I learned something interesting about mayapples the other day when my wife and I visited the New England Wildflower Society's Garden in the Woods. Apparently, the eastern box turtle is the primary distributor of mayapple seeds. It makes sense, seeing that the mayapple fruits are at just the right height for a turtle to snack on. It makes me wonder- if the rats-on-stilts eat all of the mayapples, will the seeds be dispersed, or are their digestive systems different from the box turtles? My neighbor told me that for years, every spring the box turtles would make their way up from the pond, across the street, up our shared driveway and into the woods in back of our house. In the past five years, we haven't seen a single box turtle.

In our area, the deer seem to love to eat the native plants, but won't eat the invasive stuff like garlic mustard, knotweed, bittersweet, etc. This seems to promote the growth of the invasive plants by removing what little competition they have. Unfortunately, the deer have no natural predators around here, only the occasional run-in with a car on the highway..

-Josh-

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cypsavant(z5/6 Ontario)

Venison is tasty. Revenge is sweet. Avenge those mayapples.

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njtea(NJ Z6)

Nyssaman, mayapples are NOT on the deer menu unless they are starving.

"Venison is tasty. Revenge is sweet. Avenge those mayapples."

And I do get my revenge during hunting season. Bless my hunter, last year he took four or five the beasts.

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gr8green

This is a little off-topic.....but garlic mustard's been mentioned in a few of these posts. I've got some in the back of my yard. Being invasive, I'd like to know.....has anyone ever used it for eating, or found any beneficial use for it?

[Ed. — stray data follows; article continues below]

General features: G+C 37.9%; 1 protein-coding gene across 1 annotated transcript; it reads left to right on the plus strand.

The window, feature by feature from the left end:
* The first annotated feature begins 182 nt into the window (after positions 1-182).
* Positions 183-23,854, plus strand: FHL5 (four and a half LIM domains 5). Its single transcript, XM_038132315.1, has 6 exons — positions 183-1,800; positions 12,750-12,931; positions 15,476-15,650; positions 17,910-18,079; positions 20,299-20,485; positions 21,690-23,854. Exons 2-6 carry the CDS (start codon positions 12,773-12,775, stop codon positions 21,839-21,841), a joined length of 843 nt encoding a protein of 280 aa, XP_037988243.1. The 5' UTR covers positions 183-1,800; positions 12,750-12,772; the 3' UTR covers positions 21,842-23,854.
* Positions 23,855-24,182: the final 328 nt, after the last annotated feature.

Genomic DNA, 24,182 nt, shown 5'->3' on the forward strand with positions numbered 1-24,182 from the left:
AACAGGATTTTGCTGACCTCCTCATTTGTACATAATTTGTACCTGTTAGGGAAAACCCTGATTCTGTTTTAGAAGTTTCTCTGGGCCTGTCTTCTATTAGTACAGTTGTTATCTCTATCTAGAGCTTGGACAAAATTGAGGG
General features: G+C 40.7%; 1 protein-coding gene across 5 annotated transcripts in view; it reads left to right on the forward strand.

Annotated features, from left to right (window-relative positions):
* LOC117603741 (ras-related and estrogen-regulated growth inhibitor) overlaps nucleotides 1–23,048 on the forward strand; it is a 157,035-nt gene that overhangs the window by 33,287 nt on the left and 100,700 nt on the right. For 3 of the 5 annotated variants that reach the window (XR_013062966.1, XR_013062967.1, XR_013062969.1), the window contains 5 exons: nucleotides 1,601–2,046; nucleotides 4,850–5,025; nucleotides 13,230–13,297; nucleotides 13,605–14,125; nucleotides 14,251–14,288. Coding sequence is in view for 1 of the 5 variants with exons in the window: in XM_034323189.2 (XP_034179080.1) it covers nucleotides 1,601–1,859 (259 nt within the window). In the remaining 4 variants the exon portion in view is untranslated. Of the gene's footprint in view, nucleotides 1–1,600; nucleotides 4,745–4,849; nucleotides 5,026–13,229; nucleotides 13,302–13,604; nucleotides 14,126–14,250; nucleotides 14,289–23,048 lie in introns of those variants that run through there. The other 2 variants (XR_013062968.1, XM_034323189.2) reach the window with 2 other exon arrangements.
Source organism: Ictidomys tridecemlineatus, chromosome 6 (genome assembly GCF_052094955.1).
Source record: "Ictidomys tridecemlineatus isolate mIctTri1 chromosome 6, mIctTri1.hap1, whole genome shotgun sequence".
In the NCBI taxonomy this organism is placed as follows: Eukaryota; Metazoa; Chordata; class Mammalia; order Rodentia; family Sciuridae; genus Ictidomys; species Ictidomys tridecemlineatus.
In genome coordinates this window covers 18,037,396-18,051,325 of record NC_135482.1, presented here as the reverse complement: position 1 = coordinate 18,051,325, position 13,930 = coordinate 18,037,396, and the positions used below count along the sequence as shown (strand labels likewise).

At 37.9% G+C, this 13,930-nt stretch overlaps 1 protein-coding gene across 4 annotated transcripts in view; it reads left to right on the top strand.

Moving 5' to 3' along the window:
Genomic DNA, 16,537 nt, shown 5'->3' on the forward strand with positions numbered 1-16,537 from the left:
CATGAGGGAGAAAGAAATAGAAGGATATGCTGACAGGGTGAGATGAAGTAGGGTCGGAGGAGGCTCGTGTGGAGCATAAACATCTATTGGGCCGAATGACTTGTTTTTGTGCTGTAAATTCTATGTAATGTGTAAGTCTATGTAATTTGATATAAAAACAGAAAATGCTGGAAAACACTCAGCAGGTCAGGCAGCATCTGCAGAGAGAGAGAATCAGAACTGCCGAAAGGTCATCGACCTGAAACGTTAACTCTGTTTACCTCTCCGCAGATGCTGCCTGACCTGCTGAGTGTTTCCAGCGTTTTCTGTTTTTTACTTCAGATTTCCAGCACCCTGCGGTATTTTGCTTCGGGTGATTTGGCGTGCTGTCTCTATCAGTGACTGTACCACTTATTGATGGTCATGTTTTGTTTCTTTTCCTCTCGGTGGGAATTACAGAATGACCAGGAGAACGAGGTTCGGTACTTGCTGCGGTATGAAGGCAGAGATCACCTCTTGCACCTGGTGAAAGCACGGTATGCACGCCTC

Thanks.

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njtea(NJ Z6)

I have a friend who has made a soup flavored with garlic mustard and used it in a pesto.

Considering how harmful it is to the ecology of the forest, however, it's my feeling that it's best to get rid of the darned stuff, which is way easier said than done.

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catherinet(5 IN)

I understand your sadness, and I also understand what nyssaman feels. I try to have a holistic view of things, but it's very difficult, now that man seems to have upset the balance of things. We have a large creek running through our woods. Many times over the years, beavers have come here and started eating all our trees. If they had a huge area to live in, and we had several thousand acres of trees around it, we might not get so upset about the tree loss. But now there are sooooooo many people, living so close together, and animals are stuffed into small sections, and they eat too much of an area, and it interferes with our plans for the land, etc., etc., etc.
It's a very complicated issue. And it makes NOT being sad when we see a very beautiful area leveled by the deer, very hard.